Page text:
Yet it’s also grounded, firm, engaged. It’s not a collapsed heap; Child’s pose is still, in my understanding of yoga-ese, an asana—meaning, like the more rigorous or challenging positions, both the place and posture of a yoga practice. The posture—one of non-exertion; the place—identical with the place of exertion. That’s to say, we stopped, but we never left the mat.

The Journey is Too Much for You

Long before Jesus, there was a corrupt king who launched a campaign of slaughtering the prophets in Israel—that’s to say, those who spoke for Gød and especially for Gød’s heart for the poor—and beside some that were kept in hiding, there was only a man named Elijah, whom Gød kept sending on (suicide) missions. Elijah was the sole voice speaking against the king; he saw Gød’s incredible power working through himself; yet he was a hunted man, and he was alone, except for the Spirit of Gød that seemed to keep saying, “Go.”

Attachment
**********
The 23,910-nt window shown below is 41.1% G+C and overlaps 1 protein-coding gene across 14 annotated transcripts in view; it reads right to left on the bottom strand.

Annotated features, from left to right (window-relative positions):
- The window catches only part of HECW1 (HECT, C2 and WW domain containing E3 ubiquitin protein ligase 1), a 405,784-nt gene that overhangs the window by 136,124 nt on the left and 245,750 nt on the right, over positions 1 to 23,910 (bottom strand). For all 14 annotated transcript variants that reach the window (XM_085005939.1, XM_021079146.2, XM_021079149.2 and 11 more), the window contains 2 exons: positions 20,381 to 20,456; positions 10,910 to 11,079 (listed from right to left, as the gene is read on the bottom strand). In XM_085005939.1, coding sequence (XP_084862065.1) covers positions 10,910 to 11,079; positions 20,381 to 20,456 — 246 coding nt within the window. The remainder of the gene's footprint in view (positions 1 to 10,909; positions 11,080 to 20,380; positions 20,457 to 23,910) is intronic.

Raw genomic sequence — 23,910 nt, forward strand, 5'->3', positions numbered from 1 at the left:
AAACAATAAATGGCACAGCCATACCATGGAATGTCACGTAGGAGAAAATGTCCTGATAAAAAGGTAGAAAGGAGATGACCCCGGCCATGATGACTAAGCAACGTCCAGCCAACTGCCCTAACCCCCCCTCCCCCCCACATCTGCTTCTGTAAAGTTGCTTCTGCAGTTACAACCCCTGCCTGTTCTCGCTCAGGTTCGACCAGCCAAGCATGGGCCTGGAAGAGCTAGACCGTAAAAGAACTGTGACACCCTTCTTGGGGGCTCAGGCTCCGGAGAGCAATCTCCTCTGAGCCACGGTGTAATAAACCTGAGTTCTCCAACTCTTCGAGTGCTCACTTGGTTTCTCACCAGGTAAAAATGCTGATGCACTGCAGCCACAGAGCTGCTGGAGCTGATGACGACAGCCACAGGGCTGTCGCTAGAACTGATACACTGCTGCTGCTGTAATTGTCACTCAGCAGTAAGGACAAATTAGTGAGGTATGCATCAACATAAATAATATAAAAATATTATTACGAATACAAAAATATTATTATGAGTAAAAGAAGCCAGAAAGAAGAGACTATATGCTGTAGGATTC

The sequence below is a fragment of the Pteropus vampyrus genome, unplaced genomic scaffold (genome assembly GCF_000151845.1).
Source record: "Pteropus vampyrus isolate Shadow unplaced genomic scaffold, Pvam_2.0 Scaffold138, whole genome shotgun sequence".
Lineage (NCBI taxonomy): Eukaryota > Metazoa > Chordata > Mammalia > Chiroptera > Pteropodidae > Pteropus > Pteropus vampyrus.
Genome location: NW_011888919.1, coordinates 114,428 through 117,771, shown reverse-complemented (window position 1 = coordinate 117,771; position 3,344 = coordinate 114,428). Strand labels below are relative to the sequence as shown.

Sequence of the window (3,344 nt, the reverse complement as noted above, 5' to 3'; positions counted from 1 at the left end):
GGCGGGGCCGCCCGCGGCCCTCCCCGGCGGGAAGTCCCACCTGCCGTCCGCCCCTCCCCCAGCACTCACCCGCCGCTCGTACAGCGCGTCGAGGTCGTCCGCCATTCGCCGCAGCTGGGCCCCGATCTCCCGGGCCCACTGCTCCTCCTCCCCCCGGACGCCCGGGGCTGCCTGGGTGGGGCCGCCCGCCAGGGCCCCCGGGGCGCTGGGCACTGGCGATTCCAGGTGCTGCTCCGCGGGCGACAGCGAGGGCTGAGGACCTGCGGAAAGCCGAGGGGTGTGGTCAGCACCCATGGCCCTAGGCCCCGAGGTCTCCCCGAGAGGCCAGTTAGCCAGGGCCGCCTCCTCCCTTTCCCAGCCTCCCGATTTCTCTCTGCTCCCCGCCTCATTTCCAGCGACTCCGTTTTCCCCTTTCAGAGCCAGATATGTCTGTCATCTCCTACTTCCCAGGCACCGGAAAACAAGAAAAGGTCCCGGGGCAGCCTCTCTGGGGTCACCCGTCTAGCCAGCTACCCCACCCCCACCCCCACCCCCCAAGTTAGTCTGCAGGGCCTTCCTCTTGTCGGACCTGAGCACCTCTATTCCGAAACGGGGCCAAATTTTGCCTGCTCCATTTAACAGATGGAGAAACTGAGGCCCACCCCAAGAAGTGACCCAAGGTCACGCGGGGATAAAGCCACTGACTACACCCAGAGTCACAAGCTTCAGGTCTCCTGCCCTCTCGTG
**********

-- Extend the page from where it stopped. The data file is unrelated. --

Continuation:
At one point, fleeing for his life, he prayed, “I’ve had enough, Yhwh. Take my life” (1 Kings 19). And he fell asleep under a bush in the middle of nowhere:

Suddenly an angel touched him and said to him, ‘Get up, and eat.’ He looked, and there at his head was a cake baked on hot stones and a jar of water. He ate and drank and lay down again. The angel of Yhwh came a second time, touched him and said, ‘Get up, and eat, for the journey is too much for you.’

Understand first, in biblical theology, unlike in pop culture, an angel (literally, messenger) isn’t a free agent; they act at the behest of Gød. That’s to say, this wasn’t a solitary angel’s pity on a little human but rather Gød’s compassion shown through a messenger—Gød’s compassion expressed not just by words but with a tender understanding of human need. Note how: